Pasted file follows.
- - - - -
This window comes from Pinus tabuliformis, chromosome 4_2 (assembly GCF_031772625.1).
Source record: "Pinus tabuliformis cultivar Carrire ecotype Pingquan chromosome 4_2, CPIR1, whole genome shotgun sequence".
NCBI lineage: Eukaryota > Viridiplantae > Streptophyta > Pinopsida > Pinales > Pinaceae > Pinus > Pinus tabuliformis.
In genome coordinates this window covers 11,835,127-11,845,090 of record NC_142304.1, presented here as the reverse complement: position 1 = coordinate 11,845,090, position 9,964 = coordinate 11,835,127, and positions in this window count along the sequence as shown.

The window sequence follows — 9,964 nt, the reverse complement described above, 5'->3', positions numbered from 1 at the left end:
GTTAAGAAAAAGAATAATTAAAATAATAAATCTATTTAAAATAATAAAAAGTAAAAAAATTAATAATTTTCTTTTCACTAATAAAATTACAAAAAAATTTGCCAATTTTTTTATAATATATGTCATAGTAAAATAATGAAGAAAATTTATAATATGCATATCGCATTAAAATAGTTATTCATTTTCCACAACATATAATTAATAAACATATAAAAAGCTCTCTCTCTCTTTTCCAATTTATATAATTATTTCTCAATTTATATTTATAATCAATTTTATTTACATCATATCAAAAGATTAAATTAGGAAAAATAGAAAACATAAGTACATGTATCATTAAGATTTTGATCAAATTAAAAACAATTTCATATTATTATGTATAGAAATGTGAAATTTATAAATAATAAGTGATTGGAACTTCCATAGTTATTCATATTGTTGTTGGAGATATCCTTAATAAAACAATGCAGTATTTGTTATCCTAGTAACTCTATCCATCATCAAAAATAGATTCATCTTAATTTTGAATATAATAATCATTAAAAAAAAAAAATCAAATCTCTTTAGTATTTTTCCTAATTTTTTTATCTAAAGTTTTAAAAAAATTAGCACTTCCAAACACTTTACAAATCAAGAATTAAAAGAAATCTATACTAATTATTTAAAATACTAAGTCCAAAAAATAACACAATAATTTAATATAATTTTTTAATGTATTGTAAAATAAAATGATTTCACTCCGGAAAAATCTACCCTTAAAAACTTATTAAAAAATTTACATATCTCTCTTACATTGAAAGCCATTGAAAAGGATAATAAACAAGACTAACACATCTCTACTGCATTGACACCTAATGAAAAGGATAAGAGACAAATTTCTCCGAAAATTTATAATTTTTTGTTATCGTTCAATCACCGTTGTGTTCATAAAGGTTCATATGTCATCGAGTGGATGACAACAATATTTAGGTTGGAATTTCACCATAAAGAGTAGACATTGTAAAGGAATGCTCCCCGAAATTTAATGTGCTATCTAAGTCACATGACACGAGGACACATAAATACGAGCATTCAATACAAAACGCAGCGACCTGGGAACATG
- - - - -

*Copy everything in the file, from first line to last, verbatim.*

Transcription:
This window comes from Pinus tabuliformis, chromosome 4_2 (assembly GCF_031772625.1).
Source record: "Pinus tabuliformis cultivar Carrire ecotype Pingquan chromosome 4_2, CPIR1, whole genome shotgun sequence".
NCBI lineage: Eukaryota > Viridiplantae > Streptophyta > Pinopsida > Pinales > Pinaceae > Pinus > Pinus tabuliformis.
In genome coordinates this window covers 11,835,127-11,845,090 of record NC_142304.1, presented here as the reverse complement: position 1 = coordinate 11,845,090, position 9,964 = coordinate 11,835,127, and positions in this window count along the sequence as shown.

The window sequence follows — 9,964 nt, the reverse complement described above, 5'->3', positions numbered from 1 at the left end:
GTTAAGAAAAAGAATAATTAAAATAATAAATCTATTTAAAATAATAAAAAGTAAAAAAATTAATAATTTTCTTTTCACTAATAAAATTACAAAAAAATTTGCCAATTTTTTTATAATATATGTCATAGTAAAATAATGAAGAAAATTTATAATATGCATATCGCATTAAAATAGTTATTCATTTTCCACAACATATAATTAATAAACATATAAAAAGCTCTCTCTCTCTTTTCCAATTTATATAATTATTTCTCAATTTATATTTATAATCAATTTTATTTACATCATATCAAAAGATTAAATTAGGAAAAATAGAAAACATAAGTACATGTATCATTAAGATTTTGATCAAATTAAAAACAATTTCATATTATTATGTATAGAAATGTGAAATTTATAAATAATAAGTGATTGGAACTTCCATAGTTATTCATATTGTTGTTGGAGATATCCTTAATAAAACAATGCAGTATTTGTTATCCTAGTAACTCTATCCATCATCAAAAATAGATTCATCTTAATTTTGAATATAATAATCATTAAAAAAAAAAAATCAAATCTCTTTAGTATTTTTCCTAATTTTTTTATCTAAAGTTTTAAAAAAATTAGCACTTCCAAACACTTTACAAATCAAGAATTAAAAGAAATCTATACTAATTATTTAAAATACTAAGTCCAAAAAATAACACAATAATTTAATATAATTTTTTAATGTATTGTAAAATAAAATGATTTCACTCCGGAAAAATCTACCCTTAAAAACTTATTAAAAAATTTACATATCTCTCTTACATTGAAAGCCATTGAAAAGGATAATAAACAAGACTAACACATCTCTACTGCATTGACACCTAATGAAAAGGATAAGAGACAAATTTCTCCGAAAATTTATAATTTTTTGTTATCGTTCAATCACCGTTGTGTTCATAAAGGTTCATATGTCATCGAGTGGATGACAACAATATTTAGGTTGGAATTTCACCATAAAGAGTAGACATTGTAAAGGAATGCTCCCCGAAATTTAATGTGCTATCTAAGTCACATGACACGAGGACACATAAATACGAGCATTCAATACAAAACGCAGCGACCTGGGAACATG